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Sen. Sam Ervin, Key Figure In Watergate Probe, Dies

By James R. Dickenson
Washington Post Staff Writer
Wednesday, April 24, 1985; Page A01

Former senator Sam J. Ervin Jr. (D-N.C.), a self-described "old country lawyer" who became a national figure and a hero to many during the investigation of the Watergate scandals, died yesterday of respiratory failure. He was 88.

Ervin died at about 4:15 p.m. at North Carolina Baptist Hospital in Winston-Salem, N.C., where he had been undergoing artificial kidney dialysis. He had been hospitalized March 30 in his home town of Morganton, N.C., for treatment of emphysema and an infected gall bladder, and developed kidney failure after undergoing gall bladder surgery there.

"The cause of death was attributed by his doctors to respiratory failure which developed during the day," a hospital spokesman said. "The kidney failure for which Mr. Ervin was admitted to the center was a significant contributing factor."

Ervin came across as a stern father figure who wasn't confused about what was right and wrong.

Ervin served 20 years in the U.S. Senate, beginning in 1954 at the height of the McCarthy era and ending with his retirement in December 1974, four months after the resignation of President Richard M. Nixon. As chairman of the Senate Select Committee to Investigate Campaign Practices - known more popularly as the "Ervin Committee" or the "Watergate Committee" - which was established to investigate Watergate, Ervin was a major figure in Nixon's downfall.

With his arching eyebrows and flapping jowls that signaled his moral indignation at much of the testimony before his committee, his half-country, half-courtly demeanor and his predilection for making points by quoting the Bible and Shakespeare and telling folksy stories, Ervin quickly became a hero to many.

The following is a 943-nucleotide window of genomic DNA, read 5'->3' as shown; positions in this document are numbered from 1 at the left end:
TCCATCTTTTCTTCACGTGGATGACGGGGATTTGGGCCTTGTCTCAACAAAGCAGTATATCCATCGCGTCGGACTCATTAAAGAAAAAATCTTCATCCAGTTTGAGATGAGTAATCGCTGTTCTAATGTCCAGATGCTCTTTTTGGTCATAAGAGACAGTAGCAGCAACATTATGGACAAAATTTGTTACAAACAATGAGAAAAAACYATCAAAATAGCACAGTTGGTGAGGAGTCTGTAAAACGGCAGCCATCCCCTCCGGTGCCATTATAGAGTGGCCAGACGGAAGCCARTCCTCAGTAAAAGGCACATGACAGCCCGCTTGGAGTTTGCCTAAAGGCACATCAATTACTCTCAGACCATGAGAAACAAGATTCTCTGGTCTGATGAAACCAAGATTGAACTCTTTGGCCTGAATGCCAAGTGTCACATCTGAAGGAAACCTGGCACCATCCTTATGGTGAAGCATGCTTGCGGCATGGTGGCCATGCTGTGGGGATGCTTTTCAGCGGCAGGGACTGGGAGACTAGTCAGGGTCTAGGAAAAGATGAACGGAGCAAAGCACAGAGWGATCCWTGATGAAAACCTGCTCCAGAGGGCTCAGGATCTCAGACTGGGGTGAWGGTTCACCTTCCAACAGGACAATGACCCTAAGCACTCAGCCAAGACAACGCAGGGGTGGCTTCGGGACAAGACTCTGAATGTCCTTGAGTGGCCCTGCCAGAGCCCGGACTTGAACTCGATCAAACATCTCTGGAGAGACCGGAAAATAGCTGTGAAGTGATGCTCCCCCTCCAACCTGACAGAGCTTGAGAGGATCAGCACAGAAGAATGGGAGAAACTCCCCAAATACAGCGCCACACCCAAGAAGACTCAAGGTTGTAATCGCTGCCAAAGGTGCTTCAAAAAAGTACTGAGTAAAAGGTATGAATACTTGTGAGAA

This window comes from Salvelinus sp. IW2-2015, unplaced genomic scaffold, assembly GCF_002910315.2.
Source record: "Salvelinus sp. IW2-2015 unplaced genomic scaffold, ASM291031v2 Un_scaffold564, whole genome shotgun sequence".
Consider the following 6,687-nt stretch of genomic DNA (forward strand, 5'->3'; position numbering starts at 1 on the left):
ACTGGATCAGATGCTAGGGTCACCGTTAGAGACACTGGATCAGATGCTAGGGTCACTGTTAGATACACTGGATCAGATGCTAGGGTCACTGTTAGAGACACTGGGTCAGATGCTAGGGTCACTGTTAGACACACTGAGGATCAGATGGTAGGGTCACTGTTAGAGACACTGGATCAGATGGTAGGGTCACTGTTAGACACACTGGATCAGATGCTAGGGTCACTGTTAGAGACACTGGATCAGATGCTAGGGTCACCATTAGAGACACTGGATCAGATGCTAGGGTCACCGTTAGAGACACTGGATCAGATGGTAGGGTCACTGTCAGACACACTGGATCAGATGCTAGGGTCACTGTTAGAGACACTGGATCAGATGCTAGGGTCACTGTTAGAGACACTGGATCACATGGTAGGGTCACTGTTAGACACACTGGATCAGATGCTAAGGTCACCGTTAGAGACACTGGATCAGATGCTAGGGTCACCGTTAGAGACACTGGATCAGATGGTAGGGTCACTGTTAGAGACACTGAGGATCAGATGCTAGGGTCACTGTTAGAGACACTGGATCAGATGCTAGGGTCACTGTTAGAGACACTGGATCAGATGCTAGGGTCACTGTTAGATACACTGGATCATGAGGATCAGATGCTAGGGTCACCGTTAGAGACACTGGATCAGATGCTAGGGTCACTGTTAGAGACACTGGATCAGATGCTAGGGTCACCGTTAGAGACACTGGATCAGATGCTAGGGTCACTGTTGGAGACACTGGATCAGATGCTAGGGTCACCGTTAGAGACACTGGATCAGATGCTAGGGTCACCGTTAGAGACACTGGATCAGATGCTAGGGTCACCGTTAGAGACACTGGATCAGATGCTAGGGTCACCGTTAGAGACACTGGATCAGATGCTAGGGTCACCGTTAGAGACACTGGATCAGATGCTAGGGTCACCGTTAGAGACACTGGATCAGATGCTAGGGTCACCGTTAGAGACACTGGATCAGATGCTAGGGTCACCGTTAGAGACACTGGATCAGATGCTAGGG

Ervin became so popular that "Senator Sam" T-shirts and buttons appeared all over the country, but he was far from being a pop cult figure. At a time when Americans were buffeted by the Vietnam War and Watergate and increasingly distrustful of their leaders, Ervin came across as a stern father figure who wasn't confused about what was right and wrong, moral and evil, and who took for granted the moral courage to stand up for what was right.

Ironically, it was because he was a strict constitutionalist whose interpretation of a document he revered defied ideology or party lines - the sort of person Nixon professed to admire - that Ervin was the choice of then-Senate Majority Leader Mike Mansfield (D-Mont.) to head the special committee.

"Sam is the only man we could have selected on either side who would have the respect of the Senate as a whole," Mansfield said.

Ervin came to an uncomplicated verdict on Watergate: Nixon and his chief aides tried to pull some funny business in order to weaken the Democratic presidential ticket and enhance Nixon's chances for reelection in 1972, tried to lie about it and cover it up in violation of the law, and got caught. His remarks at the opening of his committee hearings underscored the profound seriousness with which he viewed the Watergate case.

"If the many allegations made to this date are true, then the burglars who broke into the headquarters of the Democratic National Committee at the Watergate were in effect breaking into the home of every citizen of the United States," Ervin said. "And if these allegations prove to be true, what they were seeking to steal was not the jewels, money or other precious property of American citizens, but something much more valuable - their most precious heritage: the right to vote in a free election."

He said that Watergate "for the first time undertook to destroy the integrity of the process" and said its perpetrators showed "the same mentality as the Gestapo."

Not surprisingly, he rang down harsh judgments on the perpetrators. Quoting Mark Twain's injunction, "The truth is very precious; use it sparingly," Ervin said of Nixon: "He used it sparingly."